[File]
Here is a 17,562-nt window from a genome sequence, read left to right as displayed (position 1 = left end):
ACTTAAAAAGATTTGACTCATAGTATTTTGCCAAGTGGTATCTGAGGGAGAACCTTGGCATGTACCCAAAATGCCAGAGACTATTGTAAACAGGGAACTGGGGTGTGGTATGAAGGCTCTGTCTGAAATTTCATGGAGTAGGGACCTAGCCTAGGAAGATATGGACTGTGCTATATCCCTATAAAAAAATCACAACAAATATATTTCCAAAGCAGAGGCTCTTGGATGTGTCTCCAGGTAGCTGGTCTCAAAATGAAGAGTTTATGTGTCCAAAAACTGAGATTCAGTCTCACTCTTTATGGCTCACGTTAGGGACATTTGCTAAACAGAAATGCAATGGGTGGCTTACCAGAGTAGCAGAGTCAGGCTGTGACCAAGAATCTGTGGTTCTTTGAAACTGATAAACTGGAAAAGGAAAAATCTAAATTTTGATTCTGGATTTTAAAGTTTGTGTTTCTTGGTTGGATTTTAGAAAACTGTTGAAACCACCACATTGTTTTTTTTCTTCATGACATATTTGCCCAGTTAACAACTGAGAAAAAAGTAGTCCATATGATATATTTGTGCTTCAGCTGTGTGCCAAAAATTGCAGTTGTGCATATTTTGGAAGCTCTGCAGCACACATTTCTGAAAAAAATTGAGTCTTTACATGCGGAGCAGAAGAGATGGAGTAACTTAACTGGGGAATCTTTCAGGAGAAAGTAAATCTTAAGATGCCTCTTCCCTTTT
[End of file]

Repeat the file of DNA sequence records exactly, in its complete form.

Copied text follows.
Here is a 17,562-nt window from a genome sequence, read left to right as displayed (position 1 = left end):
ACTTAAAAAGATTTGACTCATAGTATTTTGCCAAGTGGTATCTGAGGGAGAACCTTGGCATGTACCCAAAATGCCAGAGACTATTGTAAACAGGGAACTGGGGTGTGGTATGAAGGCTCTGTCTGAAATTTCATGGAGTAGGGACCTAGCCTAGGAAGATATGGACTGTGCTATATCCCTATAAAAAAATCACAACAAATATATTTCCAAAGCAGAGGCTCTTGGATGTGTCTCCAGGTAGCTGGTCTCAAAATGAAGAGTTTATGTGTCCAAAAACTGAGATTCAGTCTCACTCTTTATGGCTCACGTTAGGGACATTTGCTAAACAGAAATGCAATGGGTGGCTTACCAGAGTAGCAGAGTCAGGCTGTGACCAAGAATCTGTGGTTCTTTGAAACTGATAAACTGGAAAAGGAAAAATCTAAATTTTGATTCTGGATTTTAAAGTTTGTGTTTCTTGGTTGGATTTTAGAAAACTGTTGAAACCACCACATTGTTTTTTTTCTTCATGACATATTTGCCCAGTTAACAACTGAGAAAAAAGTAGTCCATATGATATATTTGTGCTTCAGCTGTGTGCCAAAAATTGCAGTTGTGCATATTTTGGAAGCTCTGCAGCACACATTTCTGAAAAAAATTGAGTCTTTACATGCGGAGCAGAAGAGATGGAGTAACTTAACTGGGGAATCTTTCAGGAGAAAGTAAATCTTAAGATGCCTCTTCCCTTTT